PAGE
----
What? You dove in? 
Yeah. The water can't have been more than 1 or 2 degrees. 
That's crazy!
It was pretty crazy.


Yeah I mean there were seals swimming around in there. It was a pretty cool experience.

That's cool. So that was your first road trip... ? Yeah later I hiked up.. what's that mountain that's right by Reykjavík? Esjan. That was really cool, to have the panorama over the bay and over the city. There's a lot of beautiful, serene places like that in Iceland. And then on our second road trip, in May, we drove to Akureyri and visited the Kaldi brewery. They have this drum set autographed by Dave Grohl. 
No way! 
Yeah for real man. Then on the way back we threaded the whole West Fjords along the coast with all the fjords and peninsulas and all. -In no way is that on the way, but ok. -Yeah it was really cool, it's really magnificent up there with all the mountains and fjords and all. It was kinda crazy actually, there was a freak snowstorm during the trip – in May! -Yeah that'll happen... -I think that was the only time I was scared in Iceland - that's one piece of advice I'd put out there for people: be careful on the roads. And I mean on that first road trip, the one in January, it was very Icelandic countryside, there wasn't any salt or sand on the road – the road was just a solid sheet of ice, like a skating rink. And we could drive on it with the studded tires, but as soon as you got out of the car you were gone. [edit: I think they do a pretty good job of clearing the roads most of the time, but I guess not all of the time.]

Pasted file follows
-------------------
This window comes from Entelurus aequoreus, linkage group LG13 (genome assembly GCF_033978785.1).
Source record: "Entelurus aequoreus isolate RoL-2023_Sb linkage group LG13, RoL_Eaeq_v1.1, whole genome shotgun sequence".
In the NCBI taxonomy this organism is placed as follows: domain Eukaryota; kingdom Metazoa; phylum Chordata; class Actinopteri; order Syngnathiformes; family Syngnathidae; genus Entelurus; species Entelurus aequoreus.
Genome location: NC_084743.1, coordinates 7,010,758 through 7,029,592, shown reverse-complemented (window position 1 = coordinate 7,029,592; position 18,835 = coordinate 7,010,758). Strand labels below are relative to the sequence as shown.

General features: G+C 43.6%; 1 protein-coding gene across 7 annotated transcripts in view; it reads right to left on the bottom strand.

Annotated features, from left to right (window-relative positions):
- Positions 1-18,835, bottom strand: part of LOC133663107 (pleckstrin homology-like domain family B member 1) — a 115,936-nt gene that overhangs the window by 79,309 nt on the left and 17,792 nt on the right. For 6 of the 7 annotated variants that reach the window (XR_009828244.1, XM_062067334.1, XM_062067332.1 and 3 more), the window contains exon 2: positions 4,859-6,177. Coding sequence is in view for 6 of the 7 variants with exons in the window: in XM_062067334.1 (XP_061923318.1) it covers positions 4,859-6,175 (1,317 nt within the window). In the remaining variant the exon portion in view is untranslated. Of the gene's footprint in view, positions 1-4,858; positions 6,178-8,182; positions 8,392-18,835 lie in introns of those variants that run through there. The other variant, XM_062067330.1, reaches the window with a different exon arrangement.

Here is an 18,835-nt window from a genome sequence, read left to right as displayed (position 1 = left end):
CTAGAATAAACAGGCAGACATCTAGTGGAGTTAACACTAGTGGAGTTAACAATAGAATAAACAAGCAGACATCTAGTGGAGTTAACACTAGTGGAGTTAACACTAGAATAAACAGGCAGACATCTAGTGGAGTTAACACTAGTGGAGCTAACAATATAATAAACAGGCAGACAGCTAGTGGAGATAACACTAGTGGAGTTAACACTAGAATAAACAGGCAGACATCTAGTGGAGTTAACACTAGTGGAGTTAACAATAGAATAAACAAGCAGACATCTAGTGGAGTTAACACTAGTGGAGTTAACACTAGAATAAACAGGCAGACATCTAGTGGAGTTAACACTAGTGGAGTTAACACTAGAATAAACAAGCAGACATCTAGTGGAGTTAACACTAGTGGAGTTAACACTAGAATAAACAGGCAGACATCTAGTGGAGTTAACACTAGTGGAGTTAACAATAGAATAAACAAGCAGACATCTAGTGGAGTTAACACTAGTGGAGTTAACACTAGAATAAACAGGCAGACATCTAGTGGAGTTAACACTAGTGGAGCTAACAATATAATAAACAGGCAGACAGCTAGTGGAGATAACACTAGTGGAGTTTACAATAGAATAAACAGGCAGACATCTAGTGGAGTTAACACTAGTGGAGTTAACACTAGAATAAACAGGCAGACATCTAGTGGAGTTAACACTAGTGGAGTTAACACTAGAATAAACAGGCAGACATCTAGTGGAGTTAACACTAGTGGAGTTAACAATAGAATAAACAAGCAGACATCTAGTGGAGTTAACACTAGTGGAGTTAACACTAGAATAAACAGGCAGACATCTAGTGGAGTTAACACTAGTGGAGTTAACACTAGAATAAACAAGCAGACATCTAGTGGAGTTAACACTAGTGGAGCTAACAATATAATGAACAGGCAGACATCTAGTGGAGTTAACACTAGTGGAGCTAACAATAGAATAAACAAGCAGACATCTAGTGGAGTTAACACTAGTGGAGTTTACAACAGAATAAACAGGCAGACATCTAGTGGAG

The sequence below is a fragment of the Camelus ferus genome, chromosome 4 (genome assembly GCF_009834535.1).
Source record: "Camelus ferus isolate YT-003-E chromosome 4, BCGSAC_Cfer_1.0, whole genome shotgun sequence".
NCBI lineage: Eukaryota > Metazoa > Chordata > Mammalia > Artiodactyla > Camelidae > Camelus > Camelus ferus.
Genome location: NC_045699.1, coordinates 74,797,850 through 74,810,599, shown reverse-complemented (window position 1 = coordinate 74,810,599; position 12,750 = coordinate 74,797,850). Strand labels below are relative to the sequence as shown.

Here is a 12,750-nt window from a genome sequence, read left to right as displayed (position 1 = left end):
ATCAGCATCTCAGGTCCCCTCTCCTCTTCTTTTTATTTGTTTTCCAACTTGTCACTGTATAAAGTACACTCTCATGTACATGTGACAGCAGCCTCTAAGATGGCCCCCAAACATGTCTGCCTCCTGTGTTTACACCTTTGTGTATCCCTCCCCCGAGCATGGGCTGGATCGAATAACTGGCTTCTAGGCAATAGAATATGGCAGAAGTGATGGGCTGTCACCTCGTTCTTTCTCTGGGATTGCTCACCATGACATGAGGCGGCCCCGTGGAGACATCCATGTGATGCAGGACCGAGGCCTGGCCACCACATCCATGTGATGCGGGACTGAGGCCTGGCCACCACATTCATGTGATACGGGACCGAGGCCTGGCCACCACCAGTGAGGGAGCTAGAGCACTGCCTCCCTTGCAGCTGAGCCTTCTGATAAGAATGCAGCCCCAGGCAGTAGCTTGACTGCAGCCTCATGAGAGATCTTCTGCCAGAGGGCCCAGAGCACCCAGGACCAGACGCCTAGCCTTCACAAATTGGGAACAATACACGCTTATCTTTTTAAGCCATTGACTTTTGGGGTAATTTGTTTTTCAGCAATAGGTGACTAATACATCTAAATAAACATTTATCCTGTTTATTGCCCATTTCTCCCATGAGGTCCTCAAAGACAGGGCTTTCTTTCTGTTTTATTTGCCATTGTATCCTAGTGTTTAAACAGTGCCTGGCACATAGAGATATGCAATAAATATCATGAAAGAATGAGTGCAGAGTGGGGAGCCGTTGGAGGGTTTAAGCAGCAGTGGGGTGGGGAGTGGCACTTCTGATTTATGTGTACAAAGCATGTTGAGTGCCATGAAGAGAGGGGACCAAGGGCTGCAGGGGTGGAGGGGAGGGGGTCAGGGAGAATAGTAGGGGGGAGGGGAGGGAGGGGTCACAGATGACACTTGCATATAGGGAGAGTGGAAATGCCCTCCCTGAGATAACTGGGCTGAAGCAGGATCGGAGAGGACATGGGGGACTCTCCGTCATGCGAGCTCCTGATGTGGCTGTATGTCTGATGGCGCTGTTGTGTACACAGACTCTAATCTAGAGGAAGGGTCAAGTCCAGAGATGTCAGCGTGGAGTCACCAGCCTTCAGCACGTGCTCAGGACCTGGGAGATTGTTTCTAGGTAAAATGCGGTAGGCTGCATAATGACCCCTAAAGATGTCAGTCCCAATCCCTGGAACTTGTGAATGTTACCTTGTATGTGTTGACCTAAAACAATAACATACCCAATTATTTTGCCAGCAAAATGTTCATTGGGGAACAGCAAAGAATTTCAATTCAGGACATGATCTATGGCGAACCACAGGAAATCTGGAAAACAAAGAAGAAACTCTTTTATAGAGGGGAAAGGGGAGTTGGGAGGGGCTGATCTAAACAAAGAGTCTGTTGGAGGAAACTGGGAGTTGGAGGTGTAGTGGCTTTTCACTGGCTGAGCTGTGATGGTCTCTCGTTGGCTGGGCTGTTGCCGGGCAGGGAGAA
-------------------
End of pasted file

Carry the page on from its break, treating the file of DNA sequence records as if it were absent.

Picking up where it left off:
So anyway, back to the trip in May: we were driving along these ridiculous rickety mountain roads, with a mountain on one side and like the ocean on the other looking down into the fjords, it was really beautiful - I got to see a whale jumping in and out of the water! -Wow. -Yeah and then the other thing, that I had been waiting for pretty much since I got here, was I got to see a puffin up close. And there they are just hanging out.


Wow it's just right there. 
Yeah I think that's part of why they're so endangered – they're just not shy of people at all...